Forgiveness-Does It Matter If The Abuser Is A Born-Again Christian?



By Rev. Renee


          Awhile back, we received an e-mail which posed an interesting question.  I answered it after prayer, as I always do.  The points that the Lord gave me to make really sum up a lot about forgiveness which I believe is worth passing on.  Until this e-mail, I had not realized that there might be any confusion in anyone’s mind over this particular issue and its answer.  But apparently some points do need clarification for some folks, and they deserve to have this cleared up and to increase their understanding.  So the Lord has led me to publish this very good question and the answer he gave me so that all of us may benefit from it.  I pray that you find them enlightening and helpful in your desire to achieve forgiveness of those who have injured you.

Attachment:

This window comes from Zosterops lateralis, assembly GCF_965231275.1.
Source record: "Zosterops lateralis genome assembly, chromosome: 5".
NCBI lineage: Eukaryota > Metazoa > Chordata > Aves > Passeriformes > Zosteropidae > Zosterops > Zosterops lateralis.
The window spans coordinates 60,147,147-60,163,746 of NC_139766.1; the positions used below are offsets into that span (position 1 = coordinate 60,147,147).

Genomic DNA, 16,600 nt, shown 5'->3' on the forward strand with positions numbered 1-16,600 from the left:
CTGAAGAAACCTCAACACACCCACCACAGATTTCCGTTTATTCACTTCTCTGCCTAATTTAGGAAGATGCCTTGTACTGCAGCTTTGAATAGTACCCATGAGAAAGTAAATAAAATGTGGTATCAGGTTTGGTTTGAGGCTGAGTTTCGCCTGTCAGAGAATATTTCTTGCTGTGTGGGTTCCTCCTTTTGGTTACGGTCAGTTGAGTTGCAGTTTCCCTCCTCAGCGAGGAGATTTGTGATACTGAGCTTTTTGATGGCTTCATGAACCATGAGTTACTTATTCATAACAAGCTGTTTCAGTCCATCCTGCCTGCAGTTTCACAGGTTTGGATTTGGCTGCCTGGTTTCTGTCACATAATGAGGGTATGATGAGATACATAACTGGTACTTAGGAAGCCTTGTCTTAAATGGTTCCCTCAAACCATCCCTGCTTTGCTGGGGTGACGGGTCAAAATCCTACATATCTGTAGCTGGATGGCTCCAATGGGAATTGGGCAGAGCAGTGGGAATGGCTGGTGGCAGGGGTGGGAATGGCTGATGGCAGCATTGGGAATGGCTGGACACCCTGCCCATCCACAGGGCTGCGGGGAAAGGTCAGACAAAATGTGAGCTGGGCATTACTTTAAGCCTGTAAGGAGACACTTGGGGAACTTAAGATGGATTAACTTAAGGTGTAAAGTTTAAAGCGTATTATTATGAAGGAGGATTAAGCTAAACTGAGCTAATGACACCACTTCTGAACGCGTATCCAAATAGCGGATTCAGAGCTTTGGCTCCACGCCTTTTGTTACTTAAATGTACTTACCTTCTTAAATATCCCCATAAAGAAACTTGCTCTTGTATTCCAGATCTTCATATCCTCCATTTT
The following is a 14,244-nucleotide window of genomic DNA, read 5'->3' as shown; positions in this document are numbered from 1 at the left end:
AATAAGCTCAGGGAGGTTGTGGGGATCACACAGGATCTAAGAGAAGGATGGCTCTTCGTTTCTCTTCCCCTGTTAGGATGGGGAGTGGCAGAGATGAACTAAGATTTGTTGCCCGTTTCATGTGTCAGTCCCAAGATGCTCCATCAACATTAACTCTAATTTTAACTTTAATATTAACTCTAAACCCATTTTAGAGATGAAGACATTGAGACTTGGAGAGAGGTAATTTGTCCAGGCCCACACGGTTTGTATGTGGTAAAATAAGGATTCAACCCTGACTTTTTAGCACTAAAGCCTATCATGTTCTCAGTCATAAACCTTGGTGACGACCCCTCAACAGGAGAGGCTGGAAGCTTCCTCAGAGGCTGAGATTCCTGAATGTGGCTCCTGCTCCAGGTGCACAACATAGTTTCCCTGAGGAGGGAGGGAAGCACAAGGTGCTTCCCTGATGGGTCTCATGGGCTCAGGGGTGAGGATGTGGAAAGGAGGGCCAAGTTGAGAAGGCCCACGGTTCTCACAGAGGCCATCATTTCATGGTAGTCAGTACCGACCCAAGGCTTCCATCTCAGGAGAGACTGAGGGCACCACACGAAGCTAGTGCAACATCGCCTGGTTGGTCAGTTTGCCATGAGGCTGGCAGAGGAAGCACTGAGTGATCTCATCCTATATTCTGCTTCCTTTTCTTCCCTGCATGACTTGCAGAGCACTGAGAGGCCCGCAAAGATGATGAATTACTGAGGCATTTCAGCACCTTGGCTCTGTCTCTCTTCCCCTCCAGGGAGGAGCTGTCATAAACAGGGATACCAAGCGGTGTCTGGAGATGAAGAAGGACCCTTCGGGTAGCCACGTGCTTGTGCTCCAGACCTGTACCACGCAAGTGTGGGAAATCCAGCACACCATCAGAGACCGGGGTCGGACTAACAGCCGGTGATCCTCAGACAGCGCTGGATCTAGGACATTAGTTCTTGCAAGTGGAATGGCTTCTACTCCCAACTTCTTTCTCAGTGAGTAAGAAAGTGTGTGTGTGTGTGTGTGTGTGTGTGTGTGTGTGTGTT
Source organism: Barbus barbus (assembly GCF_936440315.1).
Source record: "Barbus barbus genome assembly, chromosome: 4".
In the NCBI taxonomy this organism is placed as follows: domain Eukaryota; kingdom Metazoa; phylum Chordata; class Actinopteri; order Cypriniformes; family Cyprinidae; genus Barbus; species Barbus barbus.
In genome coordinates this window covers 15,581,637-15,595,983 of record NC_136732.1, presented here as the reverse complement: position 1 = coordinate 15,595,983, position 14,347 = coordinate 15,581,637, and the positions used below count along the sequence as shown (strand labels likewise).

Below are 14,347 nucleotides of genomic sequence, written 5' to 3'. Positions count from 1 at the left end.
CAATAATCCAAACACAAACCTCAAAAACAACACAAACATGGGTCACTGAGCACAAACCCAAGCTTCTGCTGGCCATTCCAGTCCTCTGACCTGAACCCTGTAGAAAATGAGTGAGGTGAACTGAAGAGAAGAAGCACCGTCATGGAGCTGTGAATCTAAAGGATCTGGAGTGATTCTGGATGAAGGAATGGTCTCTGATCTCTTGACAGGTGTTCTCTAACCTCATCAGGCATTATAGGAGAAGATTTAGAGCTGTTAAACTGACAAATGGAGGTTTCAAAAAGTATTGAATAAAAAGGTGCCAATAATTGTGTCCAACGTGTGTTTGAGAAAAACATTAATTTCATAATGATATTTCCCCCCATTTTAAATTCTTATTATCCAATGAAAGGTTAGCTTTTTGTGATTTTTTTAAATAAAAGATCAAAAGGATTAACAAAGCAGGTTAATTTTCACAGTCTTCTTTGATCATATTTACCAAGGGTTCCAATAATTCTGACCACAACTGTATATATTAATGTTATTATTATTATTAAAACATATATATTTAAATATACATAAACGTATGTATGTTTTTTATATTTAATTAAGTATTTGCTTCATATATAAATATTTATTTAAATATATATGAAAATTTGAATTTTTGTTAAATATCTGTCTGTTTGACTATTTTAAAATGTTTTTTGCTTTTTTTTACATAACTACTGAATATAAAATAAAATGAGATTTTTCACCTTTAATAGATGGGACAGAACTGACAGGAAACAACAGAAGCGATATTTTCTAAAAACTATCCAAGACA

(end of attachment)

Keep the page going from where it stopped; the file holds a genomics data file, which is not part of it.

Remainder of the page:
The reader thought we were possibly missing an important point on forgiveness.  She asked if it would make a difference if the person you are ‘forgiving’ is a born-again Christian who is trying to follow God’s word.

            The short answer is, “No, it wouldn’t.” 

            Now here is the long answer:

          “Greetings in the precious name of our Lord Jesus.

            Thank you for writing to us.  I am not quite sure what your question is, but I will try to answer.

            Our ministry teaches abuse victims that they have permission to protect themselves.  The perpetrators that we discuss are abusers, not Godly Christians who might occasionally or inadvertently offend, and then not hesitate to apologize and repent.  Some people claim to be born-again Christians because they feel it allows them to feign innocence when victimizing others, but they are not in reality Spirit-filled children of God.